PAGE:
Match Equities |

*Vision Laughs at Counting, Vol 2*, © 1980 Danny Kleinman

Undoubtedly some backgammon players with exceptional memories will eventually learn a complete chart of take points for tournament doubles by heart. But most of us have only limited memories. Can we find some other method of determining how good our chances need be to justify taking the cube at a particular score?

Yes, if we have memorized or can estimate fairly closely our match equities at various scores. By a match equity, I mean simply the probability of winning the match with that score. We can use match equities to calculate take points. We treat the match equity obtainable from passing as our benchmark, and consider the match equity from taking and losing as our *risk* which we measure against our *gain* from taking and winning.

Suppose we lead 9–7 in an 11-point match when our opponent offers an initial double. By passing, we keep an 9–8 lead. This gives us roughly 60% chances to win the match, so we use 60% as our basis of comparison.

By taking and losing, we tie the match a 9–9, giving us 50% chances. But by taking and winning , we win the match outright, 11–7; i.e., obtain 100% chances.

We see immediately that we risk 10% match equity to gain 40%. We are receiving 4-to-1 odds by taking, better than the 3-to-1 odds we get in money backgammon. This allos us to take a little bit loosely, giving us a 20% take point.

Taking another example, suppose we lead 5–3 in a 9-point match and have already doubled our opponent. Now he sends the cube back to us at 4. Shall we take, or shall we surrender 2 points?

By passing, we tie the match at 5–5 and obtain 50% chances. By taking and losing, we trail 7–5 and become 2-to-1 underdogs, with a chance to win the match. By taking and winning, we win the match outright — 100% winning chances. Thus we risk 17% to gain 50%, almost 3-to-1 odds. We should be only slightly more conservative than in money backgammon, with a take point just above 25%.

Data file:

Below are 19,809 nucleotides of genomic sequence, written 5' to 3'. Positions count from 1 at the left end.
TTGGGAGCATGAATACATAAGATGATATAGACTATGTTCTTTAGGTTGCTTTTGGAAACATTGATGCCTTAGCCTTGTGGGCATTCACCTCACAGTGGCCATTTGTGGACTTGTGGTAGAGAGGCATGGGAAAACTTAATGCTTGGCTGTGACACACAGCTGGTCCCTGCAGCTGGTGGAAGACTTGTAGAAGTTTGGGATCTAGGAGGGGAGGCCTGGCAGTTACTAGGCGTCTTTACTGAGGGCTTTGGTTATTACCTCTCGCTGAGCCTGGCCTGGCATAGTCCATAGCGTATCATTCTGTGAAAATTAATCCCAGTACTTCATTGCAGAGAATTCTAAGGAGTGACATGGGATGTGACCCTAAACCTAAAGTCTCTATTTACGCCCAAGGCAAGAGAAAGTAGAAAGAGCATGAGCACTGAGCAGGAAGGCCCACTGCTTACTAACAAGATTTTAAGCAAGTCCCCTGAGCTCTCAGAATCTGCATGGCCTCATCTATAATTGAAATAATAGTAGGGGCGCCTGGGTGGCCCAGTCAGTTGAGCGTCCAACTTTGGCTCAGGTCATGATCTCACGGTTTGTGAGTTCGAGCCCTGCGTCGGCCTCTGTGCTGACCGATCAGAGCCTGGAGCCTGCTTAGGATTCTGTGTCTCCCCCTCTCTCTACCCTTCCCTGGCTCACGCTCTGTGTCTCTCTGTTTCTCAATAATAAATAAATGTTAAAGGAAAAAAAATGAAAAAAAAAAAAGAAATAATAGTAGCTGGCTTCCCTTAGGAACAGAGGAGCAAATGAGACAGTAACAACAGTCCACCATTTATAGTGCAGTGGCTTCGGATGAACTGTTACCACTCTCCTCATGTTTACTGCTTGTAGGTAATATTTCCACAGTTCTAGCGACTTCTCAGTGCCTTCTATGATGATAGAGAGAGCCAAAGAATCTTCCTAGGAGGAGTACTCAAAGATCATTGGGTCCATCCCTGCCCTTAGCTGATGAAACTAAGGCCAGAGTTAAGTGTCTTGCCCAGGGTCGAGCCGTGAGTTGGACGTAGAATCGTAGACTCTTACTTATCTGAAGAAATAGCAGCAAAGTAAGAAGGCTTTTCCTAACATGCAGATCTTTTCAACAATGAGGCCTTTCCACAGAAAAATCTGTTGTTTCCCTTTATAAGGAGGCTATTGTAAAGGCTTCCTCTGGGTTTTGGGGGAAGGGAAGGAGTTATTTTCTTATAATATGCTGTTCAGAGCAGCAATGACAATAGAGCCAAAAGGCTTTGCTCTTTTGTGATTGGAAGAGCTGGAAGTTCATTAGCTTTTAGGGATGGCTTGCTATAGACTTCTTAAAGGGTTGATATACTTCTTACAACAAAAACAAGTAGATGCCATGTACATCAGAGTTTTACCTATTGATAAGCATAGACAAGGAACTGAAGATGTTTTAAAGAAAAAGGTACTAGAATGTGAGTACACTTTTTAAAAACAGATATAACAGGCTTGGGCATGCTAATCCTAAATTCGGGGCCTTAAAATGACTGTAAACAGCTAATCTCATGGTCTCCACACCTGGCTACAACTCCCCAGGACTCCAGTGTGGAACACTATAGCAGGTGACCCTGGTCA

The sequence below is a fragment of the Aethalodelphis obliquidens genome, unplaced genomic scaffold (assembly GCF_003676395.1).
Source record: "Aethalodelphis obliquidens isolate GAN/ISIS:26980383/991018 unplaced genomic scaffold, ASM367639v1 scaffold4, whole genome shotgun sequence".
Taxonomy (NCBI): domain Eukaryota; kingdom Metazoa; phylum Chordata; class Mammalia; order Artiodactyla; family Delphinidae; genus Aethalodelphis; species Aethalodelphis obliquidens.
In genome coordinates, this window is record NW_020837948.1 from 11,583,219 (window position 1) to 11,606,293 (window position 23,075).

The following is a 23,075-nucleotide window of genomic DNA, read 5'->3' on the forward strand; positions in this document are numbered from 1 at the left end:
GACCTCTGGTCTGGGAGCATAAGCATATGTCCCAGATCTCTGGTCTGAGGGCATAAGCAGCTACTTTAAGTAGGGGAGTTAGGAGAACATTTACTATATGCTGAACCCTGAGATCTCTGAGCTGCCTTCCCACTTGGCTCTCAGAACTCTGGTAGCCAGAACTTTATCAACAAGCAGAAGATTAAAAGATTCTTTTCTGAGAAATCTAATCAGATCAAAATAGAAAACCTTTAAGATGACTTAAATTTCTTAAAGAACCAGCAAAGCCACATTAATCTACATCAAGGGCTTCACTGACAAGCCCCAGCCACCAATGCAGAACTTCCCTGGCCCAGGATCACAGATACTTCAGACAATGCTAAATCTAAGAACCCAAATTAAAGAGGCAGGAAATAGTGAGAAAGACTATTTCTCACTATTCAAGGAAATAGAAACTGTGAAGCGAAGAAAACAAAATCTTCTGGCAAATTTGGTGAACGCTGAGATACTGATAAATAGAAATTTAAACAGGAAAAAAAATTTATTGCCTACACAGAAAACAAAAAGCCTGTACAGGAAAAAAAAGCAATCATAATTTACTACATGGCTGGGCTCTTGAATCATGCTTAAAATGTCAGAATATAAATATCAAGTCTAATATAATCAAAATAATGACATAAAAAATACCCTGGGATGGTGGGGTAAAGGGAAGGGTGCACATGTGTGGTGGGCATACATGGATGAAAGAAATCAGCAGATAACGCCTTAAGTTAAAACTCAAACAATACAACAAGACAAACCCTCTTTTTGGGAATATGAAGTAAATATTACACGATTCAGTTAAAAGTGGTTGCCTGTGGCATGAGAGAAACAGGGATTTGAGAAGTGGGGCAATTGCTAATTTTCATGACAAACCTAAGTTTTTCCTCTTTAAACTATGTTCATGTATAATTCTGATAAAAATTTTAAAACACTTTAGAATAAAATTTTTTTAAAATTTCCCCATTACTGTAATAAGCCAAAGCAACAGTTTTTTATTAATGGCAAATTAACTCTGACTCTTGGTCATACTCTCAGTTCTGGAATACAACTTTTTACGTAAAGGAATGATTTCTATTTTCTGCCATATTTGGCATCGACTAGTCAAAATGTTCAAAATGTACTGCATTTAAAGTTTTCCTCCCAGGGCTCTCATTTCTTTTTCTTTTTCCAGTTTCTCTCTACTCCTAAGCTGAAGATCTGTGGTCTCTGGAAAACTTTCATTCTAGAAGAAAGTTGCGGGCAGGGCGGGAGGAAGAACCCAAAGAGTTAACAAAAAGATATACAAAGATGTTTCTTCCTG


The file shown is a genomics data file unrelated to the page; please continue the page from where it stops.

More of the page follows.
The same procedure works in helping us determine gammon risks that are worth taking. Using our same two examples, suppose we have already taken the cube at 2 leading 9–7 in an 11-point match. We take as our benchmark the match equity obtainable from losing a plain game. This would tie the score at 9–9 and give use 50% chances in the match.

Losing a gammonn would lose the match, while winning the game would win the match. Our risk of 50% equity from getting gammoned equals our gain of 50% equity from winning the game. Thus we see we must take our opponent’s gammon threats very seriously indeed. It is just as important to save the gammon as it is to try to win the game; unlike money backgammon, where winning the game is exactly twice as important as saving the gammon.

With the cube at 4 with a 5–3 leading in a 9-point match, our equity from losing a plain game is our 33% chance to win the match from a 7–5 deficit. Getting gammoned loses the match, sacrificing all of this 33% equity. But winning the game wins the match, picking up 67% equity. In this situation. slightly more than in money backgammon perhaps, we must try to win the game, even at a cost of a possible gammon.

How can we estimate match equities themselves? Prior to either side reaching match point, we can use the number of points each player needs as rough odds. After the Crawford game, we can take 1⁄2 to the power of the number of games the trailer has to win as an estimate of his equity. We can use this also going into the Crawford game, if we add an extra .05 when winning a gammon in the Crawford game reduces the number of games the trailer must win.